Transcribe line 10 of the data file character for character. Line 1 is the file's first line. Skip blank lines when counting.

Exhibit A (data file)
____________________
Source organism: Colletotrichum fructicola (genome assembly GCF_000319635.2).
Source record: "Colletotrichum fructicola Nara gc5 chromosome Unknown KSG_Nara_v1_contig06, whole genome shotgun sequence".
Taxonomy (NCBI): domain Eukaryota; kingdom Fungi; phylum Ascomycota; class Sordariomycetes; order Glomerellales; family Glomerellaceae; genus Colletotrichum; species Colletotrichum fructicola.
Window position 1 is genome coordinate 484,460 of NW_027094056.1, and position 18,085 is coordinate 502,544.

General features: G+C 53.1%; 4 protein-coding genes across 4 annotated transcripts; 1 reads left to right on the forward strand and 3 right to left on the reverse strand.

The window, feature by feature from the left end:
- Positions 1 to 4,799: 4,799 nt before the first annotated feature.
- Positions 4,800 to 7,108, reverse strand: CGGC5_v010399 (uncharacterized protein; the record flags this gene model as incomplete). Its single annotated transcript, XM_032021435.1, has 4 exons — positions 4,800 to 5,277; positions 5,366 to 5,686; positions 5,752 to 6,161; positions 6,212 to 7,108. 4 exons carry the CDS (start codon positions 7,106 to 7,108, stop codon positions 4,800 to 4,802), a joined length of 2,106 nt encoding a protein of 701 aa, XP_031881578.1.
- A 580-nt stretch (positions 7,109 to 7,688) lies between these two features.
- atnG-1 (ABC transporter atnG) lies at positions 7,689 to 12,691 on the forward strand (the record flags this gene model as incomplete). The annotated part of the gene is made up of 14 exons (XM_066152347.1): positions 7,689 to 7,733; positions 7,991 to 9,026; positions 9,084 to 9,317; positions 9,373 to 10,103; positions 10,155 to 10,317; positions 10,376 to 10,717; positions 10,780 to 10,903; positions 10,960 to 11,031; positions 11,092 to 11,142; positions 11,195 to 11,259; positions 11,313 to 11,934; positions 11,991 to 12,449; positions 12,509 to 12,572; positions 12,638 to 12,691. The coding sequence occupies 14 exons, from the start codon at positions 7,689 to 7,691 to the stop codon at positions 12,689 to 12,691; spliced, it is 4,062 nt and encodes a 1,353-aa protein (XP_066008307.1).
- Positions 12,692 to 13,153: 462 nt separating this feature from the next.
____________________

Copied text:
- atnG-1 (ABC transporter atnG) lies at positions 7,689 to 12,691 on the forward strand (the record flags this gene model as incomplete). The annotated part of the gene is made up of 14 exons (XM_066152347.1): positions 7,689 to 7,733; positions 7,991 to 9,026; positions 9,084 to 9,317; positions 9,373 to 10,103; positions 10,155 to 10,317; positions 10,376 to 10,717; positions 10,780 to 10,903; positions 10,960 to 11,031; positions 11,092 to 11,142; positions 11,195 to 11,259; positions 11,313 to 11,934; positions 11,991 to 12,449; positions 12,509 to 12,572; positions 12,638 to 12,691. The coding sequence occupies 14 exons, from the start codon at positions 7,689 to 7,691 to the stop codon at positions 12,689 to 12,691; spliced, it is 4,062 nt and encodes a 1,353-aa protein (XP_066008307.1).